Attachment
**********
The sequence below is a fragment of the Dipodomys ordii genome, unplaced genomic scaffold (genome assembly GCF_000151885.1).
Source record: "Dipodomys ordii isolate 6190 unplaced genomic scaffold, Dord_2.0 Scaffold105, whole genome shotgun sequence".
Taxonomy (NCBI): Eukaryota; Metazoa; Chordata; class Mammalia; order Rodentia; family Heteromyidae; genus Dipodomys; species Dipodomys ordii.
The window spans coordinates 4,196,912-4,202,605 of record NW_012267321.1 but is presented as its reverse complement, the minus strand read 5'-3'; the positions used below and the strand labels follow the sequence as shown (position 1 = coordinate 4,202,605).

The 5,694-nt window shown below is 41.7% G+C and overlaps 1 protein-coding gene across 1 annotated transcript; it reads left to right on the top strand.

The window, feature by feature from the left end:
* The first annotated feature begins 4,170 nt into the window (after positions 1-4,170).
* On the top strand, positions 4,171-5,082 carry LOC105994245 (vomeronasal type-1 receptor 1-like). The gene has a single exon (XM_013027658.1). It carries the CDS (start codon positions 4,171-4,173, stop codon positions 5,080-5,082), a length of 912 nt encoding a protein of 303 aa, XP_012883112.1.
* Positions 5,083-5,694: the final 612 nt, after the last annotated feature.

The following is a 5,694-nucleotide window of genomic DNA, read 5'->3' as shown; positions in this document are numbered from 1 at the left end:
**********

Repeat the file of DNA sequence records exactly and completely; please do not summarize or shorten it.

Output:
The sequence below is a fragment of the Dipodomys ordii genome, unplaced genomic scaffold (genome assembly GCF_000151885.1).
Source record: "Dipodomys ordii isolate 6190 unplaced genomic scaffold, Dord_2.0 Scaffold105, whole genome shotgun sequence".
Taxonomy (NCBI): Eukaryota; Metazoa; Chordata; class Mammalia; order Rodentia; family Heteromyidae; genus Dipodomys; species Dipodomys ordii.
The window spans coordinates 4,196,912-4,202,605 of record NW_012267321.1 but is presented as its reverse complement, the minus strand read 5'-3'; the positions used below and the strand labels follow the sequence as shown (position 1 = coordinate 4,202,605).

The 5,694-nt window shown below is 41.7% G+C and overlaps 1 protein-coding gene across 1 annotated transcript; it reads left to right on the top strand.

The window, feature by feature from the left end:
* The first annotated feature begins 4,170 nt into the window (after positions 1-4,170).
* On the top strand, positions 4,171-5,082 carry LOC105994245 (vomeronasal type-1 receptor 1-like). The gene has a single exon (XM_013027658.1). It carries the CDS (start codon positions 4,171-4,173, stop codon positions 5,080-5,082), a length of 912 nt encoding a protein of 303 aa, XP_012883112.1.
* Positions 5,083-5,694: the final 612 nt, after the last annotated feature.

The following is a 5,694-nucleotide window of genomic DNA, read 5'->3' as shown; positions in this document are numbered from 1 at the left end: